(WFSB) – If you thought driving got more dangerous during the pandemic, you’re not mistaken.
Channel 3 got a closer look at the program that many have noticed over the last year.
“Pandemic driving” is a real thing and there’s people set out to stop it before it becomes a tragedy that hits too close to your home.
Days before the new year, the family of 19-year-old Jacob Provost and 16-year-old Olivia Cyr had to say a tearful, sudden goodbye after the teens were killed in a crash on Route 44.
“What caused this tragedy is people not following the posted speed limits,” said Michelle Provost, Jacob’s aunt.
These young lives, full of potential, were two of the 306 lost last year on Connecticut’s roads.
The numbers don’t veer too far from previous years, but the total number of crashes were down by more than 30,000 last year when for a couple of months, the roads were mainly empty during the height of the pandemic.
“The number of fatalities that we were seeing didn’t drop in the same way that traffic volume dropped. That’s counter to what you would expect,” said Eric Jackson, Director of CT Transportation Safety Research Center.
With fewer people on the road, why are more people dying?
Eric Jackson, the Director of Connecticut’s Transportation Safety Research Center, says the reason crashes were more severe and the reason deaths didn’t drop was because speeding was increased.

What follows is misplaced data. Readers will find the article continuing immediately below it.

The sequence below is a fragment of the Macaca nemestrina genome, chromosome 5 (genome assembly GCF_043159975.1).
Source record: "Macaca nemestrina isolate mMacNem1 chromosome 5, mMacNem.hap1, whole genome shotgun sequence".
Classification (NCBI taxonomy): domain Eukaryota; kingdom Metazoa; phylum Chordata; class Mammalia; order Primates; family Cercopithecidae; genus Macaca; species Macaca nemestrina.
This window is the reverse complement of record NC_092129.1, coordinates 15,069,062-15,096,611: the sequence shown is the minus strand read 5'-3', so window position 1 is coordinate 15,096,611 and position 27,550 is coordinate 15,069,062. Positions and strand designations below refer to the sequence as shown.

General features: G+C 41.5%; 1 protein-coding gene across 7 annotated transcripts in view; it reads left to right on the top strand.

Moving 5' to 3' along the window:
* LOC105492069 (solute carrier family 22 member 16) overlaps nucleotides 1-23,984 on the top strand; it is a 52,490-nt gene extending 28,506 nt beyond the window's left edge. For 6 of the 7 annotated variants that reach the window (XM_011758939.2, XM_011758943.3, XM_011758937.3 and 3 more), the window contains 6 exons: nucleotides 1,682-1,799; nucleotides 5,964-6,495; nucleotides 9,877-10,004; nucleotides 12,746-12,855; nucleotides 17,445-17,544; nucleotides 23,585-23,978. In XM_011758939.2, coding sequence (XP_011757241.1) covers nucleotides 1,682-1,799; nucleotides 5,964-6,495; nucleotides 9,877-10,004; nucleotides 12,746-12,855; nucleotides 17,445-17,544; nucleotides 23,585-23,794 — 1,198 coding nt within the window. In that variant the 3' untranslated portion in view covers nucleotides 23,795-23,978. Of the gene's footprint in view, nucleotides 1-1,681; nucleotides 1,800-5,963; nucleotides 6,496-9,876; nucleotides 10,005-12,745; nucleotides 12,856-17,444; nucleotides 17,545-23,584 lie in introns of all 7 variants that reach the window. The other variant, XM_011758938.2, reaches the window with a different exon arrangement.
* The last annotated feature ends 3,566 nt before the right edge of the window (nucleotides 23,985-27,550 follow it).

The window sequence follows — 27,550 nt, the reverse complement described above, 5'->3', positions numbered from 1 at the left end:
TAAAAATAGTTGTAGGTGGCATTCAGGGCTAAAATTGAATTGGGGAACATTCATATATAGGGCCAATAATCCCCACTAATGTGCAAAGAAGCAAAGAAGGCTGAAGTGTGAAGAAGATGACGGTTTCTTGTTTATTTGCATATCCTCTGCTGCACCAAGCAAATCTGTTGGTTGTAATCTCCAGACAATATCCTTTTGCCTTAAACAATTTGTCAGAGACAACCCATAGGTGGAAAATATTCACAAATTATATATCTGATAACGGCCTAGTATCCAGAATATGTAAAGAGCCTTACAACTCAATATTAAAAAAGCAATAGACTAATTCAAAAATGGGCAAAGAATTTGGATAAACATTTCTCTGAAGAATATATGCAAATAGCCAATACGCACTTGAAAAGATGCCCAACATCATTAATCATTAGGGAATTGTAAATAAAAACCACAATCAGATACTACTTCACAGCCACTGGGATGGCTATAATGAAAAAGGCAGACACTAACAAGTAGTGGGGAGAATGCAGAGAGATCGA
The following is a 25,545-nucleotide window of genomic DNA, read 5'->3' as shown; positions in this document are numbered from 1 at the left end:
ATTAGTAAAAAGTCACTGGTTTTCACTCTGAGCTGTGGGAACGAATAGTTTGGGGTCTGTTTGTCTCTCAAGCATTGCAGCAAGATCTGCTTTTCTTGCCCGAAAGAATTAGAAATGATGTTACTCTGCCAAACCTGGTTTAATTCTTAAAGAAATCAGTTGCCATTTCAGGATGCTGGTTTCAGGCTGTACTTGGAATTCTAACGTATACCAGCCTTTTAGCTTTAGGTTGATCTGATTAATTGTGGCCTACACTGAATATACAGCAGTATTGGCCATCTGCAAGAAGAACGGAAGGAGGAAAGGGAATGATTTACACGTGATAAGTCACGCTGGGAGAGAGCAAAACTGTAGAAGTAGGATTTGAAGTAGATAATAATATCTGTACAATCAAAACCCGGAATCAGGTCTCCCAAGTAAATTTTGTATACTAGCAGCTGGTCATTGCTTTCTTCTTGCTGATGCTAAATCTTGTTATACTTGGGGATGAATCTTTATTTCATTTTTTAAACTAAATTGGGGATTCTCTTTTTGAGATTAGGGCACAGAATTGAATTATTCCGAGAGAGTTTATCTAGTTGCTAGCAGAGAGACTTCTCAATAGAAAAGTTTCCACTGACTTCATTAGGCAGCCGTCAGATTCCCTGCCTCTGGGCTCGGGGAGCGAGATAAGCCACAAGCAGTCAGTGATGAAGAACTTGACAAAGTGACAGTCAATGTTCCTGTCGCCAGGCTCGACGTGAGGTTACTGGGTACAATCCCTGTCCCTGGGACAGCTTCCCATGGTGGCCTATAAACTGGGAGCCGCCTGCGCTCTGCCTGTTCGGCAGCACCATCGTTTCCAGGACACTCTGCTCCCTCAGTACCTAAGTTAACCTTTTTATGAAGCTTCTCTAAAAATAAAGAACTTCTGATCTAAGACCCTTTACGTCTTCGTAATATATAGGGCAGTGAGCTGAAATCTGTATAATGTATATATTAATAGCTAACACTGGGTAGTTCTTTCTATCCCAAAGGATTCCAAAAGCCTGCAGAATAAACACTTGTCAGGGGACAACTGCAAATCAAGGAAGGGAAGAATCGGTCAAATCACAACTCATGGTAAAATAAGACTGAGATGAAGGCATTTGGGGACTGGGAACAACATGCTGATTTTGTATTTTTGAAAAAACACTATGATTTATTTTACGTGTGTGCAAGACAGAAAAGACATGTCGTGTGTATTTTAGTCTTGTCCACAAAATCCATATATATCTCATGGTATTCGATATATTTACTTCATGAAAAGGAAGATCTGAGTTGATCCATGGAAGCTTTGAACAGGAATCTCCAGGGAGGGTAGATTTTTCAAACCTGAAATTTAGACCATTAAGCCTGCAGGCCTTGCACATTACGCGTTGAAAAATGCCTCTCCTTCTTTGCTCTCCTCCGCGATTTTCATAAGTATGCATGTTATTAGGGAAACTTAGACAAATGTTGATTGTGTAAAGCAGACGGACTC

“Eighty miles per hour, to 85 miles per hour. There was sometimes doubled, tripled, sometimes even quadrupled in the number of vehicles that were traveling at that speed,” Jackson said.
If you spend enough hours on the roads last year, you probably noticed.
“We really don’t have direct evidence to show why people are traveling faster,” Jackson said.
Trooper Curt Booker from the Connecticut State Police’s Aggressive Driving Team says he knows the source of the speeding epidemic.
Trooper Booker says many of the speeders cite the pandemic. He comes face to face with speeders every day, so he can share their perspective.
“People are a little angry. They’re upset about certain things, the status of the country, whatever the case may be, but to that point, they’re going to exercise that through their driving,” Trooper Booker said.
On a snowy day in mid-April, people should have been cautious on I-384 in Manchester, but that wasn’t always the case.
“This guy right here is doing 84,” Trooper Booker said.
Within a minute of Channel 3 setting up cameras, Trooper Booker was off.
Some drivers didn’t realize they were doing 80 plus miles per hour in a 65 mile per hour zone.
“I thought it was a lot lower than that,” the driver said.
Other apologized immediately.
The most dangerous part of the situation is the traffic volume has now pretty much returned to normal, but the pandemic speeding hasn’t corrected itself.
“We really haven’t seen the drop in those numbers since the lockdown took place,” Jackson said.
“We’re creatures of habit. What we do once, we do it again. Now that we’ve been allowed or at least the perspective is that we’re allowed to drive that way, that’s not the truth or reality, but they believe that it is,” Trooper Booker said.
With summer fast approaching, expect the traffic to only get worse. With the same amount of aggression on the roads, police and experts hope that drivers will self-correct, but fear they may not.
“Until the discourse of the nation changes, it may be here. I’m no expert on that, but it very well could be here for a while,” Trooper Booker said.
That’s why the State Police Aggressive Driving Teams are so important. They will be out, cracking down on speeding, texting, and other distractions to make the roads safe as more people get on them.